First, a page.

This site is entirely user-supported. See how you can help.
Latitude: 57.0148 / 57°0'53"N
Longitude: -3.3915 / 3°23'29"W
OS Eastings: 315604
OS Northings: 792374
OS Grid: NO156923
Mapcode National: GBR W1.D01P
Mapcode Global: WH6M8.WY69
Plus Code: 9C9R2J75+WC
Entry Name: Braemar Castle, Braemar
Listing Name: Braemar Castle, Including Ancillary Structures
Listing Date: 24 November 1972
Source: Historic Scotland
Source ID: 330214
Historic Scotland Designation Reference: LB36
Building Class: Cultural
ID on this website: 200330214
Variety of fenestration. Some windows retain 17th century iron grilles. Mixture of timber sash and case, and casement windows, some with 12 panes and some with 4-pane below and 12 pane above. Broad stacks rising from gables.
Interior: maintains largely extant floor plan of 18th century garrison on lower floors and nineteenth century home on the upper floors with many original features. Yett gate at main door. Stone turnpike stair with timber panelling. Well-detailed, decorative cornicing; classical chimneypieces in larger public rooms. Timber 3-panel doors. Simple tiled chimneypieces in upper rooms. Vaulted rooms in basement, one with grill entrance to pit prison below.
Ancillary structures: round rustic timber summerhouse with conical thatched roof to west of castle. To north, single storey timber cottages with predominantly timber sash and case windows.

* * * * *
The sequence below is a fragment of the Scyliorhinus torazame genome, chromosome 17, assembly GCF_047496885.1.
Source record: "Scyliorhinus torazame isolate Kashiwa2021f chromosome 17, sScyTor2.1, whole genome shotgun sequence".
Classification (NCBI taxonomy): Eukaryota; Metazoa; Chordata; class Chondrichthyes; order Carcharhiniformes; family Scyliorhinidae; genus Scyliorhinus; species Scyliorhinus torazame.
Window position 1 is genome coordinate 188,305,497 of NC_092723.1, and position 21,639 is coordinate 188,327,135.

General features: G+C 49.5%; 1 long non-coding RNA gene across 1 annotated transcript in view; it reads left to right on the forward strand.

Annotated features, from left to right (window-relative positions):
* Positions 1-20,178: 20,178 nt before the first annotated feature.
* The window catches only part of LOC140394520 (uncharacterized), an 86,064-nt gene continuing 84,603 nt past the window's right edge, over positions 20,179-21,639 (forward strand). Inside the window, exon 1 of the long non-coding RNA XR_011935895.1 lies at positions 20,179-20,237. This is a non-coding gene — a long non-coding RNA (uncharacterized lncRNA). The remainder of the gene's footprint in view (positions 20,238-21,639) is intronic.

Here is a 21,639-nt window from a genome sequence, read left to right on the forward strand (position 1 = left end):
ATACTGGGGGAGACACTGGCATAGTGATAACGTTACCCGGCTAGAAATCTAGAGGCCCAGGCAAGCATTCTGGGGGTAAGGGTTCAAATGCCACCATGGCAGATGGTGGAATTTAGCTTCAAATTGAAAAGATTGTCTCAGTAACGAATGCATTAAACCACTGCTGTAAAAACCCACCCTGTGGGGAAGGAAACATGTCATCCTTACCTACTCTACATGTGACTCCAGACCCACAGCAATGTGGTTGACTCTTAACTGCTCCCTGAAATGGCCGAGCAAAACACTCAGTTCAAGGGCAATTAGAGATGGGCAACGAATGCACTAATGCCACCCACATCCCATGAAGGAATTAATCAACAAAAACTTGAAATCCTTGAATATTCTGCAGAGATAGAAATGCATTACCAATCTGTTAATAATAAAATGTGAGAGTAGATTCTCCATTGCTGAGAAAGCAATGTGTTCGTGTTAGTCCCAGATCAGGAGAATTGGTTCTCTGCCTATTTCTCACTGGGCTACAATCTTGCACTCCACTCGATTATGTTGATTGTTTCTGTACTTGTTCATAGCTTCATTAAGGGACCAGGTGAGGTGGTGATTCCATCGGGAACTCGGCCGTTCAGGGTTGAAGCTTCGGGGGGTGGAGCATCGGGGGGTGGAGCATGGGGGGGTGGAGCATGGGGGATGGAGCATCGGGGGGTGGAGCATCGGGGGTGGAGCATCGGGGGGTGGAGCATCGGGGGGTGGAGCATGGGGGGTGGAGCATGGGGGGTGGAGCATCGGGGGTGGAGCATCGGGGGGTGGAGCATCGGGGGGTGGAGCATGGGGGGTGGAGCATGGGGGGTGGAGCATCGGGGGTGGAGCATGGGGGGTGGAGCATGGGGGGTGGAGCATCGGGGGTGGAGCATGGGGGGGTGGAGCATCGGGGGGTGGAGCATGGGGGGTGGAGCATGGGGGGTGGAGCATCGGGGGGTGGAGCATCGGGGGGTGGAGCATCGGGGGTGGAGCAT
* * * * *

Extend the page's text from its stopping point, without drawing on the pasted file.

The castle holds a prominent position on Deeside, both visually and historically. Although changed since its inception, it retains original elements from all the periods when it was extended or reconstructed. Built for the 7th Earl of Mar as a hunting lodge, it was attacked by the John Farquharson of Inverey in 1689 when it was extensively damaged by fire. From 1748-97 it became a government barracks, when John Adam, in his post as Master Mason to the Board of Ordnance in Scotland, helped with the reconstruction. At this time, the original conical roofed turrets were heightened and given crenellations, and the curtain wall was established. It was then restored in the mid nineteenth century to become a family home for the Farquharsons. Recently a museum (until 2005) Curtain wall de-scheduled in 1996.
The summerhouse is among a relatively small number buildings with a thatched roof found across Scotland. A Survey of Thatched Buildings in Scotland, published in 2016 by the Society for the Protection of Ancient Buildings (SPAB), found there were only around 200 buildings with thatched roofs.
Listed building record revised in 2021 as part of the Thatched Buildings Listing Review.
External links are from the relevant listing authority and, where applicable, Wikidata. Wikidata IDs may be related buildings as well as this specific building. If you want to add or update a link, you will need to do so by editing the Wikidata entry.
Other nearby listed buildings